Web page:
I’ll be the first to admit I can be a bit of a nuisance during sunrise or sunset. Not because I’m sleepy or sore from the day, but because I can’t resist snapping a photo if the sky above me is any other shade than typical blue. If you scrolled through my phone’s camera roll, you’d see about 80% sunset or landscape pictures and 20% cat pictures. In the backcountry, I’ve frequently trailed behind my less-observant hiking partners because I was taking a picture of the landscape, my favorite tree (the manzanita), the colors of the golden, salmon, or if I’m lucky, lavender sky. Several times on a particularly picturesque hike, I’ll gasp and reach for my phone, saying “Wow, look at this,” as if the view is any different than the one we passed a half-mile back. I don’t care. Being able to pause and experience the flora around me, instead of having it be a blur as I huff and puff my way up the hill, is one of the reasons I love hiking in the first place. Also, my hiking partners benefit from this “problem.” They’ll often ask to post my pictures on their own Instagram pages. So, at least through 2023, I will keep taking photos as a bit of community service for my friends. It’s the least I can do. —Emma Veidt, Assistant Skills Editor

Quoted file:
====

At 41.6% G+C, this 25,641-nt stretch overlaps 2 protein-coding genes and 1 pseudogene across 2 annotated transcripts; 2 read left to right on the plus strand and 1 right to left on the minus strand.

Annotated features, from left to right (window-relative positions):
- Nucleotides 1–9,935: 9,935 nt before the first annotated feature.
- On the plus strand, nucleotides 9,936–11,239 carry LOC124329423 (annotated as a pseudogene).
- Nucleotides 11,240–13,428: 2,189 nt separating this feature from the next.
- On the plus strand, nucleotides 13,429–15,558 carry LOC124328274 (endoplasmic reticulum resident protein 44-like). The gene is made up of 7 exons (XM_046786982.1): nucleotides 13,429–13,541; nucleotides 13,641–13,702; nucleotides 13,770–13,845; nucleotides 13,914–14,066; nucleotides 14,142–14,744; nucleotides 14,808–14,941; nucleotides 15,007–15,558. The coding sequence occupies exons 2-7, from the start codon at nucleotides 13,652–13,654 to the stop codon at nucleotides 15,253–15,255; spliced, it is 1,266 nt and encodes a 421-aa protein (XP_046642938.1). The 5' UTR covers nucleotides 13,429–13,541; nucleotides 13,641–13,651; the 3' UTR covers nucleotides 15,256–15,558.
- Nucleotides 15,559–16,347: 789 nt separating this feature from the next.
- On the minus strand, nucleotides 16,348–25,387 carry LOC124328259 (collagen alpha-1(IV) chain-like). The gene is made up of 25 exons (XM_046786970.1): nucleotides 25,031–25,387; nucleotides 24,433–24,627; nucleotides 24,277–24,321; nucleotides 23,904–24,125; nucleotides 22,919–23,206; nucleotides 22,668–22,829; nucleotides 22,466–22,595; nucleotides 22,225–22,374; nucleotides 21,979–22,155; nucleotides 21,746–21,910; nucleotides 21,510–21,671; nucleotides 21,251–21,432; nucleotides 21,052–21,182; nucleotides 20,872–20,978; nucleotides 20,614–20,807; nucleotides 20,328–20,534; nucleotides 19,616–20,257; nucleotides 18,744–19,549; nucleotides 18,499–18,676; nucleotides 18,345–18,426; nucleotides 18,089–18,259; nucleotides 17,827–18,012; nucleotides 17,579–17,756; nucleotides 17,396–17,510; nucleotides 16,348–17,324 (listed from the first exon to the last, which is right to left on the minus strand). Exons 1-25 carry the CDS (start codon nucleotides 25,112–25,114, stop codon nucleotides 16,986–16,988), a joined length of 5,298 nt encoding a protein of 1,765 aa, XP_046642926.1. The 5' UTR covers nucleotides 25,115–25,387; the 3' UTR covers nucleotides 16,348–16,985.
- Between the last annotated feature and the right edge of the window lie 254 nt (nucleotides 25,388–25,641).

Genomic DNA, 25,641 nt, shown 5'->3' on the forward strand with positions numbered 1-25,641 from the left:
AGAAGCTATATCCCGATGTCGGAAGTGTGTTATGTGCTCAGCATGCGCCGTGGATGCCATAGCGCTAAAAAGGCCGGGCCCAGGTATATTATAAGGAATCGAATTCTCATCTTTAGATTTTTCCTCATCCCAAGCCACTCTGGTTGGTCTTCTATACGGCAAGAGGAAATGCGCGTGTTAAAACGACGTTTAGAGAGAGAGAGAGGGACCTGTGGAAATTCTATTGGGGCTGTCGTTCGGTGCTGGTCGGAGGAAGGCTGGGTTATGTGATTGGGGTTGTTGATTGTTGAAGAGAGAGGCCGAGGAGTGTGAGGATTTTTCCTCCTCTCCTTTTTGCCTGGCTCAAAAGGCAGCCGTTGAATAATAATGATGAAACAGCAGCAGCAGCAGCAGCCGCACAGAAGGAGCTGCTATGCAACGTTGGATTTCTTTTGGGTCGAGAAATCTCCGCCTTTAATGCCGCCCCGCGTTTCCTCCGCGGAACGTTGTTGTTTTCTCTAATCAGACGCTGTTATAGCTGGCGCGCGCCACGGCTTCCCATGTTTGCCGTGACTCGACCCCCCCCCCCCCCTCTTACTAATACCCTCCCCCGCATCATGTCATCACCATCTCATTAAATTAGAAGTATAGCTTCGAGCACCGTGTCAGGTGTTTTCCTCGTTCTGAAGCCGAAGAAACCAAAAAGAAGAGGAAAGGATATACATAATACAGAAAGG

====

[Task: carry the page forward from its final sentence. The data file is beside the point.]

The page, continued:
Telling Dad Jokes to Randoms

The freedom to tell dad jokes is a privilege for anyone who becomes a parent, regardless of their gender. I dove headfirst into the blissfully awful world of dad humor the moment my daughter was born back in 2019 (much to my wife’s chagrin). These days I’ll holster my humor in many situations, but there’s one place where I absolutely refuse to chill, and that’s on the trail. So folks, I’m telling you now to prepare. If you’re descending a fourteener and I’m climbing up, I will absolutely ask you if the taco stand at the summit is still serving margaritas. If our positions are reversed, I will tell you that the jacuzzi up there is getting crowded, but there are still a few seats available. If it’s cold, I may ask you to turn up the heat. If it’s windy, I’ll kindly request that you dial the breeze down a few notches. Should you hear someone on the trail say “Boy, I thought the Rocky Mountains would be a bit more Rocky”—yes, that is me. Sorry (not sorry)! —Fred Dreier, Outside Magazine articles editor


From 2023

How to Pack for Backcountry Skiing

Get to know the winter safety gear you need in your pack.

Keywords: